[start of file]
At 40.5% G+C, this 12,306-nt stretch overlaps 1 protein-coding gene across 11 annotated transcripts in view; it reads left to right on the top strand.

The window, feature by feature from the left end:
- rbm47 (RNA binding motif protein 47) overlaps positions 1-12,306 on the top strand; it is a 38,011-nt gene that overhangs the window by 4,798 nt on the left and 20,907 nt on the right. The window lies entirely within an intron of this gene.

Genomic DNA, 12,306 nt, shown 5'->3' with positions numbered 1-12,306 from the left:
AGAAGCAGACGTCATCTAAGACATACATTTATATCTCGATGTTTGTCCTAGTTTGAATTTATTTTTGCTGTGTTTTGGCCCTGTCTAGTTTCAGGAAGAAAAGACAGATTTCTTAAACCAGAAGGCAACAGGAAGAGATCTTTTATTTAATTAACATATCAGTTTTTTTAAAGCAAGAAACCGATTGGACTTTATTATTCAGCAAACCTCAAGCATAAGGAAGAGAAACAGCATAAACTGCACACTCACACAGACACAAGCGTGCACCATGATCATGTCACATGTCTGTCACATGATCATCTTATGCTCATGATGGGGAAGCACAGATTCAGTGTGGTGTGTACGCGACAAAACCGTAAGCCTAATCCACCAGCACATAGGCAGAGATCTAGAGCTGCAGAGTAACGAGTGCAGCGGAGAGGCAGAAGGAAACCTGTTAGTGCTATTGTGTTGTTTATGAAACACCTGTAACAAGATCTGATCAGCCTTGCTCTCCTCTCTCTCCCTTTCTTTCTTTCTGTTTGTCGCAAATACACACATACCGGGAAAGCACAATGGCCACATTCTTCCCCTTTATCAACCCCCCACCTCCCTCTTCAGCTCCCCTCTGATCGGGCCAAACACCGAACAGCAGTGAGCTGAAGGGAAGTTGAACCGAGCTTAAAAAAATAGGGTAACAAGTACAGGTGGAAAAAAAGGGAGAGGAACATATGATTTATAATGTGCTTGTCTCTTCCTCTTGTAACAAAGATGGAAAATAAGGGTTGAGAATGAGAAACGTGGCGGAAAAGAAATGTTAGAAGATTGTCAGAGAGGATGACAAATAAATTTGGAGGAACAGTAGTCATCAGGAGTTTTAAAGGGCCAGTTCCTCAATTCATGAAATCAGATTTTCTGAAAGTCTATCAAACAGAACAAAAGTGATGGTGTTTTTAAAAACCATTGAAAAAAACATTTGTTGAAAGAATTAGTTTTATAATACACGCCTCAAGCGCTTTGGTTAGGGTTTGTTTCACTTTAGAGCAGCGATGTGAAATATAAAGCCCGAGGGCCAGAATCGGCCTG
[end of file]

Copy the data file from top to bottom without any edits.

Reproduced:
At 40.5% G+C, this 12,306-nt stretch overlaps 1 protein-coding gene across 11 annotated transcripts in view; it reads left to right on the top strand.

The window, feature by feature from the left end:
- rbm47 (RNA binding motif protein 47) overlaps positions 1-12,306 on the top strand; it is a 38,011-nt gene that overhangs the window by 4,798 nt on the left and 20,907 nt on the right. The window lies entirely within an intron of this gene.

Genomic DNA, 12,306 nt, shown 5'->3' with positions numbered 1-12,306 from the left:
AGAAGCAGACGTCATCTAAGACATACATTTATATCTCGATGTTTGTCCTAGTTTGAATTTATTTTTGCTGTGTTTTGGCCCTGTCTAGTTTCAGGAAGAAAAGACAGATTTCTTAAACCAGAAGGCAACAGGAAGAGATCTTTTATTTAATTAACATATCAGTTTTTTTAAAGCAAGAAACCGATTGGACTTTATTATTCAGCAAACCTCAAGCATAAGGAAGAGAAACAGCATAAACTGCACACTCACACAGACACAAGCGTGCACCATGATCATGTCACATGTCTGTCACATGATCATCTTATGCTCATGATGGGGAAGCACAGATTCAGTGTGGTGTGTACGCGACAAAACCGTAAGCCTAATCCACCAGCACATAGGCAGAGATCTAGAGCTGCAGAGTAACGAGTGCAGCGGAGAGGCAGAAGGAAACCTGTTAGTGCTATTGTGTTGTTTATGAAACACCTGTAACAAGATCTGATCAGCCTTGCTCTCCTCTCTCTCCCTTTCTTTCTTTCTGTTTGTCGCAAATACACACATACCGGGAAAGCACAATGGCCACATTCTTCCCCTTTATCAACCCCCCACCTCCCTCTTCAGCTCCCCTCTGATCGGGCCAAACACCGAACAGCAGTGAGCTGAAGGGAAGTTGAACCGAGCTTAAAAAAATAGGGTAACAAGTACAGGTGGAAAAAAAGGGAGAGGAACATATGATTTATAATGTGCTTGTCTCTTCCTCTTGTAACAAAGATGGAAAATAAGGGTTGAGAATGAGAAACGTGGCGGAAAAGAAATGTTAGAAGATTGTCAGAGAGGATGACAAATAAATTTGGAGGAACAGTAGTCATCAGGAGTTTTAAAGGGCCAGTTCCTCAATTCATGAAATCAGATTTTCTGAAAGTCTATCAAACAGAACAAAAGTGATGGTGTTTTTAAAAACCATTGAAAAAAACATTTGTTGAAAGAATTAGTTTTATAATACACGCCTCAAGCGCTTTGGTTAGGGTTTGTTTCACTTTAGAGCAGCGATGTGAAATATAAAGCCCGAGGGCCAGAATCGGCCTG